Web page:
The game of cricket is like a religion in India. And the Indian Premier League (IPL), the annual domestic tournament, has millions of followers.The IPL is the most-attended cricket league in the world and ranks sixth among all sports leagues. It's a 3.2 billion dollar industry with player auctions and glamorous publicity and media-related events, promotions and shows.
The IPL games are organised by the Board of Control for Cricket in India (BCCI) and are held at stadiums across India. According to international rules, 300,000 litres of water are required for maintaining one cricket ground.
The problem is that the Indian state of Maharashtra is in the middle of a severe drought.
Rainfall has been rare the last few years and most dams have dried up. This year more than half of the 43,000 villages in the state have been declared drought-hit. In 2015 drought was declared in 14,708 villages.
That's why two non-profit organisations, the Loksatta Movement and the Foundation for Democratic Reforms, filed a Public Interest Litigation (PIL) at the Bombay High Court arguing that if the IPL followed international guidelines, a huge amount of water would be wasted in preparing fields for the matches scheduled in Maharashtra this April and May. Their petition argued that around 6 million litres of water would be needed to maintain fields in stadiums at Mumbai, Pune and Nagpur, in Maharashtra.
On April 13, the Bombay High Court ordered that all IPL matches should be shifted outside Maharashtra after April 30 because of the drought.
The deadly drought
These recurring droughts have forced villagers to migrate to urban areas for work. The existing farmers are incurring huge debts, many of which are alarmingly leading to farmer suicides. As many as 3,228 farmers died by suicide in Maharashtra in 2015; that is almost nine farmers every day.
However, the claims of the two petitioning organisations are being contested. Academic entrepreneur V Vinay tweeted:
6. The number of 6million L is so small that is is seriously unfunny that there is a petitioner, and some high court judges debating this!
— V Vinay (@ainvvy) April 8, 2016
IPL, a scapegoat?
According to Vinay, the annual consumption of 175 persons in Maharashtra is 6 million litres, whereas the state has a population of about 110 million.
Akshaya Mishra at the Firstpost writes:
The concern for the suffering people in drought-hit regions is genuine, but the solution to it appears a knee-jerk one. In IPL we seem to have discovered the villain we all need to target our anger against. It appears silly, at best an escapist approach to a massive humanitarian problem. It’s sillier that people would come up with ‘conscience’ and ‘morality’ tests over it.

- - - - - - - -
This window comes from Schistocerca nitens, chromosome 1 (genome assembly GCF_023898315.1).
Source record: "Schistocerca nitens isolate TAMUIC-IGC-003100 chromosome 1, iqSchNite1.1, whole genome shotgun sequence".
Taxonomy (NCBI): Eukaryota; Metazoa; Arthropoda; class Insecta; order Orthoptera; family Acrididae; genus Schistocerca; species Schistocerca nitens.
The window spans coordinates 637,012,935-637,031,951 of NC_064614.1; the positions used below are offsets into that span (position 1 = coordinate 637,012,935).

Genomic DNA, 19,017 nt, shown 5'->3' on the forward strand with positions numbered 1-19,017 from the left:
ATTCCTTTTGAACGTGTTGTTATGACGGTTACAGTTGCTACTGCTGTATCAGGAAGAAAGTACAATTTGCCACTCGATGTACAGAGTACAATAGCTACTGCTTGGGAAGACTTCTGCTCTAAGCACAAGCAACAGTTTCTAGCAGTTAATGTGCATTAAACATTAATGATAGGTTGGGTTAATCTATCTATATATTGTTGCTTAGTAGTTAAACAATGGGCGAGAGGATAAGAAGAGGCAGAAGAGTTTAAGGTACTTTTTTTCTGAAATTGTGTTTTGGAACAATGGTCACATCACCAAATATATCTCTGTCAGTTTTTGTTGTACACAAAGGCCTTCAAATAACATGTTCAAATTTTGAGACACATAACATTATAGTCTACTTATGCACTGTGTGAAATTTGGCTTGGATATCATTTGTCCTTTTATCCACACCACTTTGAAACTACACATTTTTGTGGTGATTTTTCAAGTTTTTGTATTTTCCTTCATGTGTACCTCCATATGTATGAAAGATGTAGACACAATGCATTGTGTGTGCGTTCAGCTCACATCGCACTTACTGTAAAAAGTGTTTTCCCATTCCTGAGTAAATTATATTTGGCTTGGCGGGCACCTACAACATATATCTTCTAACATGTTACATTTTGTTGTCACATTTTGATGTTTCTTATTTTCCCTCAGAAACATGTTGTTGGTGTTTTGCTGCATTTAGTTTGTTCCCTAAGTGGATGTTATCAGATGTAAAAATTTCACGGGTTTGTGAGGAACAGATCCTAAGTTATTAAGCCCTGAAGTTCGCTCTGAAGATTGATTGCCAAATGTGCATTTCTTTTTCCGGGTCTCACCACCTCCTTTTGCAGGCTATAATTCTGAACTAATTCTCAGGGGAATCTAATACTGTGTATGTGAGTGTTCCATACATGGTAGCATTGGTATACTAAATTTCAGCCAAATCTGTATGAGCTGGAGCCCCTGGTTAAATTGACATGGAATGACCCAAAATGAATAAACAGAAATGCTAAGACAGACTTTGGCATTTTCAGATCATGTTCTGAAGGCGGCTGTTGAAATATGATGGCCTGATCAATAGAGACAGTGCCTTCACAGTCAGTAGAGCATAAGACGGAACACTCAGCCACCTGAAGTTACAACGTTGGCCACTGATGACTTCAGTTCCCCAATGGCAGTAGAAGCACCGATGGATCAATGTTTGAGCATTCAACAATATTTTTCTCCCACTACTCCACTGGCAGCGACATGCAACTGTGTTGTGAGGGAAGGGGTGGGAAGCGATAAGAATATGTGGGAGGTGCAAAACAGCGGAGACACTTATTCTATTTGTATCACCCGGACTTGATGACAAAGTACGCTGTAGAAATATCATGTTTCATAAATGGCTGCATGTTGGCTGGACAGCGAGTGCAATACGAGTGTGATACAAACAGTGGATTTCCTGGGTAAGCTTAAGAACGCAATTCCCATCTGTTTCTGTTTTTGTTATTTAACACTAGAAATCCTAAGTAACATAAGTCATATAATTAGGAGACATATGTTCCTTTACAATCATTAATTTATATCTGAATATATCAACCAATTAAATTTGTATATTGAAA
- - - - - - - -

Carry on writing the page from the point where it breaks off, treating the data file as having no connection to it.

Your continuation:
Renowned journalist and columnist Rajdeep Sardesai writes on his own blog:
To target the IPL or the BCCI for a serious water crisis is typical of how we trivialise grave issues. Moving cricket matches out of Maharashtra will have zero impact on the state’s drought prone belt: It is misplaced tokenism designed to grab headlines but makes no difference to the lives of water starved millions.
Cricketers are saying that shifting IPL will not solve the drought problem:
— FirstpostSports (@FirstpostSports) April 14, 2016
Shifting IPL 9 matches not solution to drought: Dhoni: Amid the furore over holding IPL matches in drought-hit… https://t.co/MMAjShS0oc
— dilbag (@Dilbag540) April 10, 2016
Some Twitter users are suggesting ways the IPL could help drought victims:
— Vaibhav Kelji (@VK1788) April 10, 2016
A hashtag titled #IPL4DroughtVictims started trending where people suggested that the profits from IPL games should be donated to the drought victims.
— Jhoota hi Sahi (@Chai_charsi) April 11, 2016
— Rounaq Neroy (@RounaqNeroy) April 10, 2016
The drought-hit farmers need reforms, crop failure insurance, income guarantee and a favourable credit structure. Basically, schemes that will enable them to live a secured life.
Ayushman Jamwal claims on the New18 blog that the IPL is a scapegoat for the drought crisis:
Maharashtra has faced drought and farmer suicides, highlighting the systemic failure of the state administrations to tackle a recurring problem. [..]
The court drama and media coverage has emerged as nothing more than moralistic outrage dragging a usual suspect to the middle of the stage.
This case has proven that even the ‘wisdom’ of the courts can fall prey to loud and ridiculous narratives, which repeatedly dominate the public sphere. Political parties, advocacy groups and media organisations push a narrative and someone wins, but the poor farmer in Maharashtra still loses.